IAS 2015: UNAIDS 90-90-90 goal is useful if it helps programs focus, get out of the bedroom, treat those most affected as part solution

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Science Speaks is covering the International AIDS Society 2015 Conference on HIV Pathogenesis, Treatment & Prevention in Vancouver, British Columbia from July 19-22, with reporting on breaking news and presentations from leading clinicians and researchers.

VANCOUVER, Canada -When Francois Venter of Wits Reproductive Health and HIV Institute in South Africa got news of UNAIDS 90-90-90 goal last autumn, he told a morning audience here, he wasn’t eager to embrace another international agency target. But as targets go, this was not a bad one, he realized. At least 90 percent of people with HIV knowing it, at least 90 percent of those diagnosed being treated, and treatment succeeding in at least 90 percent of those getting it, after all, is another way of saying “test and treat.”


Dr. Francois Venter

He doesn’t have that much patience either with different ways to say “test and treat,” (including “test and offer,”) but at least, he noted, “It helps us to focus on what’s important.”

Venter took his audience on a tour of what is important with a roundup of current — and past — prevention hopes, and the challenges they face.

HPTN 052, he noted, showed that sex can be safe, “and pretty much changed the world.” The results of the Partner study, the second large trial to look at whether people with HIV become non-infectious on antiretroviral therapy confirmed that he noted. Then came the results of the Temprano trial, which showed the value of early antiretroviral treatment and preventive tuberculosis treatment in settings where the burdens of both are high, and the START trial findings, released in May and detailed here this week. Both validated the individual benefit of starting treatment for HIV when diagnosed.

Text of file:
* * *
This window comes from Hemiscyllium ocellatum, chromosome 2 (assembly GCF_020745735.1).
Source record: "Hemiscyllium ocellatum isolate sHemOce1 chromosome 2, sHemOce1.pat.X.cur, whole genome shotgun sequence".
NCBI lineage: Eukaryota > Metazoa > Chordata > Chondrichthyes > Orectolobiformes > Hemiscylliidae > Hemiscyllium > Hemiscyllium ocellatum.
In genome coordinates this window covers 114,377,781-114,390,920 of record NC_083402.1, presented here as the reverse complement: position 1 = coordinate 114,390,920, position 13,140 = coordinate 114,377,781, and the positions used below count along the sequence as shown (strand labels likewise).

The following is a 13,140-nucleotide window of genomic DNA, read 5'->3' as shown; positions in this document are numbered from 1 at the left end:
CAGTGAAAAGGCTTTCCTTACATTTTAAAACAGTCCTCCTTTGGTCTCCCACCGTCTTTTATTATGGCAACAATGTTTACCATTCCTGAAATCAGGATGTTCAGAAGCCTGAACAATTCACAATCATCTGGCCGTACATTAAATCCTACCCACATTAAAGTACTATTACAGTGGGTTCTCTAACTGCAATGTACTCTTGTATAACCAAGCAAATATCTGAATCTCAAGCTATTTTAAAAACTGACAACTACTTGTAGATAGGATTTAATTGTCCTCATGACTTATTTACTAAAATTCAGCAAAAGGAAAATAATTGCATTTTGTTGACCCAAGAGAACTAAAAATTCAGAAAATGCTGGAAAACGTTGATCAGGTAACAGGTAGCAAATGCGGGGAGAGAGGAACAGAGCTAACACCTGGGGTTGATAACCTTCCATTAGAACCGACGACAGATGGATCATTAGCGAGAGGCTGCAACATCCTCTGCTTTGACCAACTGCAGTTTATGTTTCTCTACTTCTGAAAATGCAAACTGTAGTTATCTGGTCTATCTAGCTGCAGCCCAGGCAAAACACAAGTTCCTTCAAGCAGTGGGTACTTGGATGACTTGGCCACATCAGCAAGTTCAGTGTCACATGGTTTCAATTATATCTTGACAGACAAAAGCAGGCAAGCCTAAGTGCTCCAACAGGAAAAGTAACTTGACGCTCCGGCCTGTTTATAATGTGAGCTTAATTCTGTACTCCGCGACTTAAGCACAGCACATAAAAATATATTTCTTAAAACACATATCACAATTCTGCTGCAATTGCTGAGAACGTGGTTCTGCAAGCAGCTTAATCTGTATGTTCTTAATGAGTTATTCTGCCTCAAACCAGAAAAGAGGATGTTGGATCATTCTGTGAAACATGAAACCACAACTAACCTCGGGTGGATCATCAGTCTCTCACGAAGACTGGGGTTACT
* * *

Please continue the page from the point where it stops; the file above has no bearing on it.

“It’s easy to say we already knew the answer,” Venter said, but he added, quoting HIV treatment advocate David Barr and referring to two toxic HIV treatments since made obsolete by safer and more effective medicines, “we would have had a different answer if this had been done in the era of d4t and AZT.”

Programs that provide the medicines are improving too, he said, but unreliable supply lines still put the lives of people on treatment in the hands of often unreliable systems, he said.

He listed other changes needed to realize the test and treat goal briskly: “Less morality, more accountability,”  among the first.

“We’re obsessed with what’s happening in the bedroom,” Ventor noted, reeling off some of the targets of  behavioral interventions — multiple concurrent partnerships, “sugar daddies,” or older men with younger women — that have been debunked by research and continue to be cited as needed.

The behaviors that needs to change most, perhaps, he indicated, are ones toward those who need services, who participate in research. He warned the audience that a quote he was about to share, from a South Africa trial participant might be shocking. He warned again. Then he showed it:


“It kind of makes your heart break,” he added.

“Behavior changes if you provide good services,” he concluded. “We need to stop breaking our finger on the pulpit.”

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